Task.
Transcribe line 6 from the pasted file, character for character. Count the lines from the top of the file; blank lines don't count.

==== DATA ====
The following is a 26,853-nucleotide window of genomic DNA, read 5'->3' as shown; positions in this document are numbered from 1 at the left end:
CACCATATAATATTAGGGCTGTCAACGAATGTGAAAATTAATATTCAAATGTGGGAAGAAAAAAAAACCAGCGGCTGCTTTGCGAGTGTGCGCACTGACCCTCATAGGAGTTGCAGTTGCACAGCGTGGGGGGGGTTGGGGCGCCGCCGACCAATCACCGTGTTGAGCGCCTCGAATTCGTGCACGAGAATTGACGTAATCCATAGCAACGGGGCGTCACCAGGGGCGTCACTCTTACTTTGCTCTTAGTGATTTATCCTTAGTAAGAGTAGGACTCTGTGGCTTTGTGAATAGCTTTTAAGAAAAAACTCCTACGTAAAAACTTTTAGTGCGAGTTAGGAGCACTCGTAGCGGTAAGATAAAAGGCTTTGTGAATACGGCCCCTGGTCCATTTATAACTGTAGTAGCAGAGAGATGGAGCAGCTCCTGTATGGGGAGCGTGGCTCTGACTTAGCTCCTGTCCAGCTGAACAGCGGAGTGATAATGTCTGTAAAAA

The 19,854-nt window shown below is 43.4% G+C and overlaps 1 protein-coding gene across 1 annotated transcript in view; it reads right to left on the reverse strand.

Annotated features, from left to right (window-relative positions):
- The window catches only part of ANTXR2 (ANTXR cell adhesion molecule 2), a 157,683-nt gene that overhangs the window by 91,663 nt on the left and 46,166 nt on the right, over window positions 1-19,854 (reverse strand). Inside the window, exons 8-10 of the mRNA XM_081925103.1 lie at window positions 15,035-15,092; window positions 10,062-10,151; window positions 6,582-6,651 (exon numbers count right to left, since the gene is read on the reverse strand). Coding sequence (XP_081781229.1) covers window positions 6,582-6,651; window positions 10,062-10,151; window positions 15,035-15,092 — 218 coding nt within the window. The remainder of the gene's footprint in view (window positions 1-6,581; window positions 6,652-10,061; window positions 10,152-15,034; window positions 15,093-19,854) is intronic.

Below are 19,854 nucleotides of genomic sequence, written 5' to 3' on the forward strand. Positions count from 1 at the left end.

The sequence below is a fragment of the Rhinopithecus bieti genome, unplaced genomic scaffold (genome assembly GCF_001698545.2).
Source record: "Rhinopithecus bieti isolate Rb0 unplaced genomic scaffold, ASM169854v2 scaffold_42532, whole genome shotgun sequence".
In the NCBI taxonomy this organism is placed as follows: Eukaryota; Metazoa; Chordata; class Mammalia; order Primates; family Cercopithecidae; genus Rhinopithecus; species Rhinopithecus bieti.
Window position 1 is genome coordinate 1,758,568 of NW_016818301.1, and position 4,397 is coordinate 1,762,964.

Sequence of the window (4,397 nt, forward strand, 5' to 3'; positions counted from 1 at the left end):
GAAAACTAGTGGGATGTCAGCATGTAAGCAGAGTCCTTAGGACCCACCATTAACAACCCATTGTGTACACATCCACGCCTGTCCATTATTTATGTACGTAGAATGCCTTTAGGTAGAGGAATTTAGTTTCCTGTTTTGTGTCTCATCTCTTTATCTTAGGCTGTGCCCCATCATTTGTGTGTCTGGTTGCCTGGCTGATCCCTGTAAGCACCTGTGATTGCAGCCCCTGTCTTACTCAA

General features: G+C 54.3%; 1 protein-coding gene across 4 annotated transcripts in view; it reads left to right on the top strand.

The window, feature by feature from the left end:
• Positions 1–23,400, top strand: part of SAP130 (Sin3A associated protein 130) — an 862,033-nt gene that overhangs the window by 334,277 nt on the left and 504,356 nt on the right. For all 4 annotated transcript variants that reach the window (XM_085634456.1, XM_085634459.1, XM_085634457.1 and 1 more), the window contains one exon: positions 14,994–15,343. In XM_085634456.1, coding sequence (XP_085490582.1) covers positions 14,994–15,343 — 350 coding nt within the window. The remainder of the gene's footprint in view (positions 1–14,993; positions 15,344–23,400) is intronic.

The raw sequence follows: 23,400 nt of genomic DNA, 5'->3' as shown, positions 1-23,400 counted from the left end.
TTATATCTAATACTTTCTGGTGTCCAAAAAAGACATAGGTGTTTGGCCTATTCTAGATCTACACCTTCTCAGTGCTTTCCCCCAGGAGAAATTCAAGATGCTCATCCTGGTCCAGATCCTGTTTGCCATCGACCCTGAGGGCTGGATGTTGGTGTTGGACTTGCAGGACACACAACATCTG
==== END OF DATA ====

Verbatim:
Below are 19,854 nucleotides of genomic sequence, written 5' to 3' on the forward strand. Positions count from 1 at the left end.